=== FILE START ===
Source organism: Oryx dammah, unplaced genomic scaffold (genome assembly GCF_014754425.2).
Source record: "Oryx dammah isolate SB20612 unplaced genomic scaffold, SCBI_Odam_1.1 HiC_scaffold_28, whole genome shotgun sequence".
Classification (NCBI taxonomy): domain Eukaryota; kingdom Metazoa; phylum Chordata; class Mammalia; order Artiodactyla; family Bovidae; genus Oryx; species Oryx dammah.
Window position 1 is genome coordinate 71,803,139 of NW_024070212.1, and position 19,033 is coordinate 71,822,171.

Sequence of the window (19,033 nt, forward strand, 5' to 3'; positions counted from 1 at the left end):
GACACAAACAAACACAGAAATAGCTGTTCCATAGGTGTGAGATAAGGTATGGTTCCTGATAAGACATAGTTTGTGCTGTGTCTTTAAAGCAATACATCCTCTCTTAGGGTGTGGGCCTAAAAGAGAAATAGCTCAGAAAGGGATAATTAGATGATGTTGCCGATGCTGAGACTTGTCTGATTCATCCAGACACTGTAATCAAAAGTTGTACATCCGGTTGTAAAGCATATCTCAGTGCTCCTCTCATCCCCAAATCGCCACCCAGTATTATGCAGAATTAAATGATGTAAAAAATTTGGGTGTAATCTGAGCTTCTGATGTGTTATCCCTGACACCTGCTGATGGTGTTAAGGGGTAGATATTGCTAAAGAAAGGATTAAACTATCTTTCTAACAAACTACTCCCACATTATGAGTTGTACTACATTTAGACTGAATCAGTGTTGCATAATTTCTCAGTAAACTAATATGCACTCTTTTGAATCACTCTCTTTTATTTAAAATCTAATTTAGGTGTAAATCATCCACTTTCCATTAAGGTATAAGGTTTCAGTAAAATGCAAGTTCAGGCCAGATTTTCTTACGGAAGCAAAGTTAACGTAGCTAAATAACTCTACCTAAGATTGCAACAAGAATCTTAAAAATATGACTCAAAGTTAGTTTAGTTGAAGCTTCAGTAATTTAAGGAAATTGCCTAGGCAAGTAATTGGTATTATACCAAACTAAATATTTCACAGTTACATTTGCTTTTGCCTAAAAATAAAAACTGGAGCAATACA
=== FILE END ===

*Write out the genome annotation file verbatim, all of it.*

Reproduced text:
Source organism: Oryx dammah, unplaced genomic scaffold (genome assembly GCF_014754425.2).
Source record: "Oryx dammah isolate SB20612 unplaced genomic scaffold, SCBI_Odam_1.1 HiC_scaffold_28, whole genome shotgun sequence".
Classification (NCBI taxonomy): domain Eukaryota; kingdom Metazoa; phylum Chordata; class Mammalia; order Artiodactyla; family Bovidae; genus Oryx; species Oryx dammah.
Window position 1 is genome coordinate 71,803,139 of NW_024070212.1, and position 19,033 is coordinate 71,822,171.

Sequence of the window (19,033 nt, forward strand, 5' to 3'; positions counted from 1 at the left end):
GACACAAACAAACACAGAAATAGCTGTTCCATAGGTGTGAGATAAGGTATGGTTCCTGATAAGACATAGTTTGTGCTGTGTCTTTAAAGCAATACATCCTCTCTTAGGGTGTGGGCCTAAAAGAGAAATAGCTCAGAAAGGGATAATTAGATGATGTTGCCGATGCTGAGACTTGTCTGATTCATCCAGACACTGTAATCAAAAGTTGTACATCCGGTTGTAAAGCATATCTCAGTGCTCCTCTCATCCCCAAATCGCCACCCAGTATTATGCAGAATTAAATGATGTAAAAAATTTGGGTGTAATCTGAGCTTCTGATGTGTTATCCCTGACACCTGCTGATGGTGTTAAGGGGTAGATATTGCTAAAGAAAGGATTAAACTATCTTTCTAACAAACTACTCCCACATTATGAGTTGTACTACATTTAGACTGAATCAGTGTTGCATAATTTCTCAGTAAACTAATATGCACTCTTTTGAATCACTCTCTTTTATTTAAAATCTAATTTAGGTGTAAATCATCCACTTTCCATTAAGGTATAAGGTTTCAGTAAAATGCAAGTTCAGGCCAGATTTTCTTACGGAAGCAAAGTTAACGTAGCTAAATAACTCTACCTAAGATTGCAACAAGAATCTTAAAAATATGACTCAAAGTTAGTTTAGTTGAAGCTTCAGTAATTTAAGGAAATTGCCTAGGCAAGTAATTGGTATTATACCAAACTAAATATTTCACAGTTACATTTGCTTTTGCCTAAAAATAAAAACTGGAGCAATACA